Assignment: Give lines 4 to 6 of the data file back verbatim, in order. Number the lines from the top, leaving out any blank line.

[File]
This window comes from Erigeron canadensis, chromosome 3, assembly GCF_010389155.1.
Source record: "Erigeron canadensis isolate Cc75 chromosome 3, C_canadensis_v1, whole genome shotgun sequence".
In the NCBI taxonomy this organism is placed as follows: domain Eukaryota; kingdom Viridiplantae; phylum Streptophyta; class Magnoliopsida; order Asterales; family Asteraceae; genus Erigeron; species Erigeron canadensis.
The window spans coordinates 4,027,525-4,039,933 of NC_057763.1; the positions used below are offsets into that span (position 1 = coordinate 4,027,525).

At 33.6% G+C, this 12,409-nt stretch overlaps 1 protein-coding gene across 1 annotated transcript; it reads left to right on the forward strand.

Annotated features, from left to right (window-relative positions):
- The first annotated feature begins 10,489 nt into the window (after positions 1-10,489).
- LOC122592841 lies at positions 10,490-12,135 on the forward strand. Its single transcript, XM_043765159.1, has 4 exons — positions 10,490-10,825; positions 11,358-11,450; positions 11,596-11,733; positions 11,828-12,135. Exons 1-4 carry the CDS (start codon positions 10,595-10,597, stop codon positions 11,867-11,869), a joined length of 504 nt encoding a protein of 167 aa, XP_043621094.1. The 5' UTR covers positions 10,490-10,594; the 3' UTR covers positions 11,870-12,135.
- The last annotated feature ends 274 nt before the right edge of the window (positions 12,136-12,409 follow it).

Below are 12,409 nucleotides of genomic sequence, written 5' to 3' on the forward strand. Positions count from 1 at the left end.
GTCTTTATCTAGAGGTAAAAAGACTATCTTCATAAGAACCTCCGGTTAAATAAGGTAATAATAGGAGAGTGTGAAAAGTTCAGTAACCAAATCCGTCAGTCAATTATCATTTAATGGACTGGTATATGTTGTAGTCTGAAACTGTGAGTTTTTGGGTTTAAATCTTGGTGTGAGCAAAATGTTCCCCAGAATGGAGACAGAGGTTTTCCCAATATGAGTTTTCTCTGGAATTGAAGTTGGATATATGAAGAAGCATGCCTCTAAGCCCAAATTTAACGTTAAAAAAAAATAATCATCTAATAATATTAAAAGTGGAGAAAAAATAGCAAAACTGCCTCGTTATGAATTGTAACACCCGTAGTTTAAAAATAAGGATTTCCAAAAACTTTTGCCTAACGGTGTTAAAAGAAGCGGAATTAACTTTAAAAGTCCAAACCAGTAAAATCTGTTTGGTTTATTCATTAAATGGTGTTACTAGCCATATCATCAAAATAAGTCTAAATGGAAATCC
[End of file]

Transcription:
The window spans coordinates 4,027,525-4,039,933 of NC_057763.1; the positions used below are offsets into that span (position 1 = coordinate 4,027,525).

At 33.6% G+C, this 12,409-nt stretch overlaps 1 protein-coding gene across 1 annotated transcript; it reads left to right on the forward strand.

Annotated features, from left to right (window-relative positions):